Referring to a pulse-pounding film as a "roller-coaster ride" is the most overused piece of hyperbolic weaponry in the critic's arsenal. Along comes "Thrill Ride -- The Science of Fun," an IMAX spectacular whose very title eagerly courts the metaphor. Unfortunately, it's a spin around the big screen that seldom attains bar-gripping speed, and whose twists and turns are surprising for all the wrong reasons.
There's an easy confluence of subject and approach in this 1997 pseudo-documentary. The dizzying, eye-filling IMAX cinematography -- which has in the past taken us to the peaks of Mount Everest and the depths of the seven seas -- is the perfect tool to place an audience in the front seat of the world's most vertigo-inducing theme-park attractions. Uncov-ering the physics behind the fear justifies "Thrill Ride's" inclusion on the Orlando Science Center's screening schedule -- just barely.
There's not a lot of science on offer here, at least not much that rises above the lowest intellectual denominator. Today's kids are far more techno-savvy than this sketchy, all-ages report assumes. Adults will likely find it difficult to concentrate on the script once they recognize the voice of comedian Harry Shearer, who moonlights as a nonironic, unseen narrator. (At one point, Shearer recites a story a journalist wrote about an early 'coaster; the dialect he gives the reporter is hilariously identical to the one he uses as newscaster Kent Brockman on TV's "The Simpsons.")
The thin scholarship wouldn't be much of a loss if "Thrill Ride" expended the remainder of its resources on spectacle. But we spend more time waiting to mount this film's precious few e-ticket rides than we would on a holiday weekend at Disney. A large chunk of its paltry 40 minutes recounts the development of motion simulators by NASA and the U.S. military, a flag-waving back-story that might hold the interest of Tom Hanks but is utterly unnecessary for Orlando viewers to endure. We've been on the "Back to the Future" ride; we know what a motion simulator is. And we've tuned out by the time the movie gets around to telling us how it works, much less allowing us to clamber aboard.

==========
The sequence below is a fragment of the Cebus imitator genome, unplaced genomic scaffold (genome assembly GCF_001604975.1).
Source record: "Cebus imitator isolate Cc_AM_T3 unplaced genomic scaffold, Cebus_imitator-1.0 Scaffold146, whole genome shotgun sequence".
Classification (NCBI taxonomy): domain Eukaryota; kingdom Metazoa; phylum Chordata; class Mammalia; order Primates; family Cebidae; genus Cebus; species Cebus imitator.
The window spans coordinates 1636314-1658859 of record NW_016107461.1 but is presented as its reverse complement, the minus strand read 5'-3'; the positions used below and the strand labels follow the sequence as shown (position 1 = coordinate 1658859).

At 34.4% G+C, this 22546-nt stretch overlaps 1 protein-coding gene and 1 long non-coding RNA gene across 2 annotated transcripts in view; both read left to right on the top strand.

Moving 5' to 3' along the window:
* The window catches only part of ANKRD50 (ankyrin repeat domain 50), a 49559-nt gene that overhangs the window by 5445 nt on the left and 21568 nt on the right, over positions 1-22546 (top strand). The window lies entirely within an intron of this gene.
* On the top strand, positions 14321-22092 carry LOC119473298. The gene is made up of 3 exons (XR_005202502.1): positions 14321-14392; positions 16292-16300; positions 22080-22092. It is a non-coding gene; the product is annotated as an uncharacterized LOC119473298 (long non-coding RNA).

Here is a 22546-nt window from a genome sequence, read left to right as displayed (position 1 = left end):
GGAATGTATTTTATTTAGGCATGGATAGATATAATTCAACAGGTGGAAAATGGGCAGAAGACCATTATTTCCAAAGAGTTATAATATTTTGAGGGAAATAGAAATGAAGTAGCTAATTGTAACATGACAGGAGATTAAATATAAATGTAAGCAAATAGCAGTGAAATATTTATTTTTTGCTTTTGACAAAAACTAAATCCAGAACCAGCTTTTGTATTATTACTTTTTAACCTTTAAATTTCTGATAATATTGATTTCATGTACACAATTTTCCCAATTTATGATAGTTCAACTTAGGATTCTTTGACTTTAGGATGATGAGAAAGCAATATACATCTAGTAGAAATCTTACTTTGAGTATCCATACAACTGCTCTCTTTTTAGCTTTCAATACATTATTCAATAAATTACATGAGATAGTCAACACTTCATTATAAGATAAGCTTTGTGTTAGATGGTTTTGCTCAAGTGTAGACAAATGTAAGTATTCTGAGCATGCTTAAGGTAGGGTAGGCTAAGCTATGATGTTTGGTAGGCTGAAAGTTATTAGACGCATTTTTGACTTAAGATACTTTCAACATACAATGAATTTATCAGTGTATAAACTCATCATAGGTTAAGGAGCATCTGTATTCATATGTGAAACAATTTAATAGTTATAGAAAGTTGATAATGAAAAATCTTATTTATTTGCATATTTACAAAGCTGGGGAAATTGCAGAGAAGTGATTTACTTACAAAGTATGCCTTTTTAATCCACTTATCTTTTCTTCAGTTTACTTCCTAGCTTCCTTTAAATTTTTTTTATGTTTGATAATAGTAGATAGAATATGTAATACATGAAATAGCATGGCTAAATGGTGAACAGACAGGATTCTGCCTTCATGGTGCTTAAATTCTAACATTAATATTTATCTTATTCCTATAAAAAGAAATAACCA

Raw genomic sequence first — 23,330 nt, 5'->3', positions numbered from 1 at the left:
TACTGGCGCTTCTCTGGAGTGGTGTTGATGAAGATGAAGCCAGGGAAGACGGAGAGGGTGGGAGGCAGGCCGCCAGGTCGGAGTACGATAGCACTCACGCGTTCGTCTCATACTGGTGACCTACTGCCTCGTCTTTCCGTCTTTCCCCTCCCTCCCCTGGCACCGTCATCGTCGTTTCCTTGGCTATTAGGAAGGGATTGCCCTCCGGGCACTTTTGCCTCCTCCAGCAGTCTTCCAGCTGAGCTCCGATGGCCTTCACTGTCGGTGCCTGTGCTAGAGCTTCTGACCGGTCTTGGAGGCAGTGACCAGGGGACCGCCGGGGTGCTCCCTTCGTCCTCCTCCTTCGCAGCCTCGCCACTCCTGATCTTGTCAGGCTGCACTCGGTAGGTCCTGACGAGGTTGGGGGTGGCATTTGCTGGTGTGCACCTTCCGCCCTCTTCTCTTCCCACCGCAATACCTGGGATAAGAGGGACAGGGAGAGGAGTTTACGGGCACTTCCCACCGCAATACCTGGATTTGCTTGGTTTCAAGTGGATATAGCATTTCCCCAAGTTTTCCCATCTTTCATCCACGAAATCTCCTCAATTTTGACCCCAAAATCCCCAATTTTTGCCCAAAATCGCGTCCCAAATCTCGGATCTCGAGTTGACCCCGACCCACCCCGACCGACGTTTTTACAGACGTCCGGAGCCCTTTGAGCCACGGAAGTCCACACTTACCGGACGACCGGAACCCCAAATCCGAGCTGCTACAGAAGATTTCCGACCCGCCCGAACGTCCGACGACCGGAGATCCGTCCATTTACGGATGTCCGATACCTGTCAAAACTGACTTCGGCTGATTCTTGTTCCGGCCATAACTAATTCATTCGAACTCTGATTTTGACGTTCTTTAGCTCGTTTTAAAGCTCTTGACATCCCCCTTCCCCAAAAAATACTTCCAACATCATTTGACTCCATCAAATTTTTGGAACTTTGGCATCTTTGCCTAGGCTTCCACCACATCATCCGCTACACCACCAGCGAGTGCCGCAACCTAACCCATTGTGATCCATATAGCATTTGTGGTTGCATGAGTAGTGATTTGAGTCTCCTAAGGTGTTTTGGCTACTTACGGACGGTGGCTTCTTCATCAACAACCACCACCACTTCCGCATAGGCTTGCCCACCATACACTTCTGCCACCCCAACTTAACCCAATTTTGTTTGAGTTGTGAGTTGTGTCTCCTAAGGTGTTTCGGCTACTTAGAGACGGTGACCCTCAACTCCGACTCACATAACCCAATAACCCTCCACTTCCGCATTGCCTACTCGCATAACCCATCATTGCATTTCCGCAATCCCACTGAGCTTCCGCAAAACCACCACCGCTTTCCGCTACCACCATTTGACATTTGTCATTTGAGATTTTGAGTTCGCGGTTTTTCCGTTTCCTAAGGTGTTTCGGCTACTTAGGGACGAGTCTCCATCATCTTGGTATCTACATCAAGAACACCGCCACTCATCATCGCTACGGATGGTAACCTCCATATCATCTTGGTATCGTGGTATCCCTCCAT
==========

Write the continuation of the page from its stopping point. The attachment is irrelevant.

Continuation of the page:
Neither is it a kick to visit the desktop work station of a CGI wizard whose artistry, we're told, is the creative seed of an unforgettable ride. The camera zooms in on a lonely, stationary computer, and not even Shearer's praise of the device as a "high-speed, mega-RAM marvel" can hide the fact that the IMAX lens is being wasted on a still shot of an appliance.
When we do get to strap ourselves in, the old-fashioned roller coaster receives short shrift. The movie's climax is devoted to a no-brakes tour through a computer-generated "ride film" that (sorry, SEGA addicts) can't compare with the real thing. The best segments center on metal-and-wood monstrosities like Busch Gardens' Kumba and Montu, whose cars zoom toward the heavens and drop like stones, causing our stomachs to pitch and roll. But even those scenes lack something; we never quite forget that we're sitting safely in a theater instead of soaring across the sky.
Maybe the roller-coaster experience isn't totally instinctual but depends on a variety of right-brain factors: the ability to calculate height, the knowledge that people have broken their necks (or worse) on these things and the suspicion that the 17 year old at the switch wasn't properly trained. Without those irreplicable agents of unease, "Thrill Ride" never throws us for the loop it intends to.